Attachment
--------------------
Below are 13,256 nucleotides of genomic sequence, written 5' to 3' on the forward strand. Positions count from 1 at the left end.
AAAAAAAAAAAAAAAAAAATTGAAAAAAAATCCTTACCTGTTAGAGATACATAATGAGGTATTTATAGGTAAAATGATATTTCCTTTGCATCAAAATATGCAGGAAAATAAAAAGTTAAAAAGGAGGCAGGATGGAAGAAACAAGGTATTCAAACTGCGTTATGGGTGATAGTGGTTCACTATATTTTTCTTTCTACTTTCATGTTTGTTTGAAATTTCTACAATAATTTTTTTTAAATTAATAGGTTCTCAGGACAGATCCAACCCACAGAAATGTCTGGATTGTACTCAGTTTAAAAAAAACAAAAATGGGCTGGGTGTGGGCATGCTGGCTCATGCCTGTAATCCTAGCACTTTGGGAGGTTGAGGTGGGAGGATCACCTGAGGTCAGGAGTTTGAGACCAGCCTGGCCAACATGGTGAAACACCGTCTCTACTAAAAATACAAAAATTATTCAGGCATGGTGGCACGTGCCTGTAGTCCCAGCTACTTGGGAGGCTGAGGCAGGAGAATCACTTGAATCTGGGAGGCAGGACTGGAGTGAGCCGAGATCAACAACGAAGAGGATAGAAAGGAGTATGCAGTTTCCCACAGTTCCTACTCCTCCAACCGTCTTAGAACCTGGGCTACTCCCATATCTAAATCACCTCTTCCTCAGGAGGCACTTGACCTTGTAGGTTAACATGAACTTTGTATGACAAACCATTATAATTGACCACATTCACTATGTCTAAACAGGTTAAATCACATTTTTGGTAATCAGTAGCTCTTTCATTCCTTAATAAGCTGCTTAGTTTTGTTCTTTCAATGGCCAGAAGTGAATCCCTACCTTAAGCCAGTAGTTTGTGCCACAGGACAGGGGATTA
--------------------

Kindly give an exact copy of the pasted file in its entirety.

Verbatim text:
Below are 13,256 nucleotides of genomic sequence, written 5' to 3' on the forward strand. Positions count from 1 at the left end.
AAAAAAAAAAAAAAAAAAATTGAAAAAAAATCCTTACCTGTTAGAGATACATAATGAGGTATTTATAGGTAAAATGATATTTCCTTTGCATCAAAATATGCAGGAAAATAAAAAGTTAAAAAGGAGGCAGGATGGAAGAAACAAGGTATTCAAACTGCGTTATGGGTGATAGTGGTTCACTATATTTTTCTTTCTACTTTCATGTTTGTTTGAAATTTCTACAATAATTTTTTTTAAATTAATAGGTTCTCAGGACAGATCCAACCCACAGAAATGTCTGGATTGTACTCAGTTTAAAAAAAACAAAAATGGGCTGGGTGTGGGCATGCTGGCTCATGCCTGTAATCCTAGCACTTTGGGAGGTTGAGGTGGGAGGATCACCTGAGGTCAGGAGTTTGAGACCAGCCTGGCCAACATGGTGAAACACCGTCTCTACTAAAAATACAAAAATTATTCAGGCATGGTGGCACGTGCCTGTAGTCCCAGCTACTTGGGAGGCTGAGGCAGGAGAATCACTTGAATCTGGGAGGCAGGACTGGAGTGAGCCGAGATCAACAACGAAGAGGATAGAAAGGAGTATGCAGTTTCCCACAGTTCCTACTCCTCCAACCGTCTTAGAACCTGGGCTACTCCCATATCTAAATCACCTCTTCCTCAGGAGGCACTTGACCTTGTAGGTTAACATGAACTTTGTATGACAAACCATTATAATTGACCACATTCACTATGTCTAAACAGGTTAAATCACATTTTTGGTAATCAGTAGCTCTTTCATTCCTTAATAAGCTGCTTAGTTTTGTTCTTTCAATGGCCAGAAGTGAATCCCTACCTTAAGCCAGTAGTTTGTGCCACAGGACAGGGGATTA